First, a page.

Following a decade of discontinuing the long tradition of farming, Claudine finds ways to bring back her goals and dreams upon her resettlement in the Quad Cities. Claudine’s story is a testimonial of what being persistent in your passion means and the worthwhile outcome which it results in.
This summer, after what seemed to be a long drought, Claudine Ndawimana was finally able to return to her passion: farming.
Claudine and her family left the Tanzanian refugee camp in 2007 in pursuit of a better life. The family initially resettled in Pittsburgh, Pennsylvania, where it was “difficult to continue farming.”
“One of the first things I did after arriving in the U.S. was try to find a plot of land to farm,” Claudine said.
The area that the family settled in was a rented property with no land to work with. Claudine pushed her farming passion to the side to allow for her family’s journey to begin.
“There was no land, there was nothing to work with, I was not able to continue farming like I’ve always done my whole life,” Claudine said.
More than a hobby
Claudine and her family spent years farming in Tanzania. It wasn’t just a hobby. It was their culture and lifestyle.
“We all worked different jobs, but farming was huge for us. We’d come home at the end of the day and work in our garden,” Claudine said.
Claudine speaks multiple languages, so her primary job in Tanzania was interpreting. It didn’t take long for her to realize that her hobby could also be an additional source of income.
“It’s just one of those things where I like to find time for, planting eggplant, spinach, fresh corn, then I go and sell it.”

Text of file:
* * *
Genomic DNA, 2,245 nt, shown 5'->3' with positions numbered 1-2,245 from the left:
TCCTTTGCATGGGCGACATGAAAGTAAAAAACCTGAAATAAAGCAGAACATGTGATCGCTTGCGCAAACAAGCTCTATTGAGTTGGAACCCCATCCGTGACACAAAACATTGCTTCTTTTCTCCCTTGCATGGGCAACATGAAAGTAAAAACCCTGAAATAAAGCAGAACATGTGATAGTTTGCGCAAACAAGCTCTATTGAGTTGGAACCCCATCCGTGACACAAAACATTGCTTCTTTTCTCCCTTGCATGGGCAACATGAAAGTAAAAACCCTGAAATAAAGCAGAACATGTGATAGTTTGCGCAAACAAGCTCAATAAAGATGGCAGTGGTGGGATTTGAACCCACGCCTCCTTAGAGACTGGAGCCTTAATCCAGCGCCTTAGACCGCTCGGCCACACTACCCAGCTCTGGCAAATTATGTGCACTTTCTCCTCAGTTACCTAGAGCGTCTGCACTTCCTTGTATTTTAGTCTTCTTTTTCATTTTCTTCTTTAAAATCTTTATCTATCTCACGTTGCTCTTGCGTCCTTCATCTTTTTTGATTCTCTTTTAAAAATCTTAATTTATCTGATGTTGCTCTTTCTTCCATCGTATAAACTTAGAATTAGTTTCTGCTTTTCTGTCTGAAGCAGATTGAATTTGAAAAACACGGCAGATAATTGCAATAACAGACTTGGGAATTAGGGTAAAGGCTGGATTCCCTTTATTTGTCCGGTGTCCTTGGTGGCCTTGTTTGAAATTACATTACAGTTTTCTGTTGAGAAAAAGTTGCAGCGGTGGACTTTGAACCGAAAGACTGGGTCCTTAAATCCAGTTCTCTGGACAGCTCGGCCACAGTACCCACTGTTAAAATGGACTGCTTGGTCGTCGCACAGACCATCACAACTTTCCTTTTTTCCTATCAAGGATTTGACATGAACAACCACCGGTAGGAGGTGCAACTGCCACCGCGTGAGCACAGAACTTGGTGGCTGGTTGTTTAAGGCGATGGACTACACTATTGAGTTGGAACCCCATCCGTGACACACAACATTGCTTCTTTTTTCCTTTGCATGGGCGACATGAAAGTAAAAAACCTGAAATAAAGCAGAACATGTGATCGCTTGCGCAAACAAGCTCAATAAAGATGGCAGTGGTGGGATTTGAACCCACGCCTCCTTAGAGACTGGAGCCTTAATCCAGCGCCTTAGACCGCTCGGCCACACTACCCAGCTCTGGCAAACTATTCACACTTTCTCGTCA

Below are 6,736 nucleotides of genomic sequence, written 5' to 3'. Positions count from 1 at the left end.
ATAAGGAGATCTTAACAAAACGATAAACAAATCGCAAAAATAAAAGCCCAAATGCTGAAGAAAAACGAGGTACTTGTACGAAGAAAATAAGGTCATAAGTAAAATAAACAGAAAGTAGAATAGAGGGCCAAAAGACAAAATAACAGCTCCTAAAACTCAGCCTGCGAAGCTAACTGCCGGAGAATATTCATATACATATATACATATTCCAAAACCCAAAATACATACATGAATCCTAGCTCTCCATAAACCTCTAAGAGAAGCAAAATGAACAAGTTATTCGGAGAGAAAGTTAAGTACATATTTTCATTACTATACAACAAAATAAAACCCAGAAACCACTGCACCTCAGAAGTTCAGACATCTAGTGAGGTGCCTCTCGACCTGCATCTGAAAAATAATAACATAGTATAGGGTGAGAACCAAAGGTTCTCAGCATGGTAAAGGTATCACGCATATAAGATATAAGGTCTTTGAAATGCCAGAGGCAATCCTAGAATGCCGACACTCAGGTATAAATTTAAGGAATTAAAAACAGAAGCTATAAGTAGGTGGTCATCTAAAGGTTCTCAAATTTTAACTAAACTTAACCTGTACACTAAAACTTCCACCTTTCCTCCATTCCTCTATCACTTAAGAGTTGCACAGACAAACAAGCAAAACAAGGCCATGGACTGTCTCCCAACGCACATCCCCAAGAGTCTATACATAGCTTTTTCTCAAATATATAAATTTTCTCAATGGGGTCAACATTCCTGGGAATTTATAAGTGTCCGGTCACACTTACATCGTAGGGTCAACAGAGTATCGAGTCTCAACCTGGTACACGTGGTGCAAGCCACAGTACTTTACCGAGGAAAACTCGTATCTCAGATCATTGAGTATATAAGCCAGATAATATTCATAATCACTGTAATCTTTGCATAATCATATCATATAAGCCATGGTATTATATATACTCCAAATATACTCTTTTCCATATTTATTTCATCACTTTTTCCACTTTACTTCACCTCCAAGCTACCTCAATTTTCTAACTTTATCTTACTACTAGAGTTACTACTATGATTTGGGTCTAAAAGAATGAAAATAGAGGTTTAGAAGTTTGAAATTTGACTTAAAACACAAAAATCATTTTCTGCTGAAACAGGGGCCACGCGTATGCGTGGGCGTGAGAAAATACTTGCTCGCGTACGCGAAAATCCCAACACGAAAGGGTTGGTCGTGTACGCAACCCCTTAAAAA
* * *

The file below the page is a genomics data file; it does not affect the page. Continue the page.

Sowing a new life
In 2017, Claudine’s family was encouraged to move to the Quad Cities. The Tanzanian community was far more developed, and the cost of living could accommodate their needs better than Pittsburgh’s.
The family’s resettlement to the Quad Cities was the resurrection of Claudine’s goals, a chance to continue the long-rooted farming lifestyle in the family.
Upon their arrival, Claudine was quickly introduced to World Relief Quad Cities.
“I’ve always had people tell me about World Relief, how they help people find jobs, help with applications and many other things,” Claudine said.
Having been in the U.S. long enough, Claudine shared that she was familiar with how most things work already. However, to learn more about what WRQC has to offer, she came to the office and was introduced to the Refugee Career Pathways soon after.
Once enrolled in the program, Claudine began to establish her goals. Then, this past summer, the Refugee Career Pathways team was able to make Claudine’s goals a reality.
“People would come up and ask me how to cook the eggplants, I would share the origin and how to make a dish with the produce,” she said. “And the following week, the same people would come back and tell me how good the dish was, and they’d buy more,” she continued.
Reaping what you sow
Claudine soon became a vendor at the QC Farmer’s Market in Schwiebert Park. For the first time since leaving Tanzania, she got to witness the fruitfulness of her hard work.
Her first summer harvests were mainly peppers and African eggplants. The eggplants in particular sprouted interest in many visitors.
She credits WRQC staff for opening the opportunity to reap the rewards of her efforts. Now, Claudine’s goals go beyond having a big plot of land to farm and sell produce.
“I also want to take culinary classes, I want to learn how to cook all kinds of food, not just African dishes,” she said. “The same way people are interested in African dishes, I also want to learn how to cook dishes from other cultures,” she continued.
Claudine successfully wrapped up her first harvest season. She hopes to be enrolled in a culinary arts class soon through the Refugee Career Pathways, and next season, she expects to sow beyond her own backyard in a bigger plot of land.
To learn more about Refugee Career Pathways, reach out to Grace Fitzpatrick at email@example.com.
Want to play a role in supporting people like Claudine? Consider making a financial gift:
Kler Soe is the Communications Specialist at World Relief Quad Cities. She joined the team after graduating from St. Ambrose University in May of 2023 with a degree in Public Relations and Strategic Communication. As a refugee herself, she hopes to bring awareness to World Relief’s work through stories.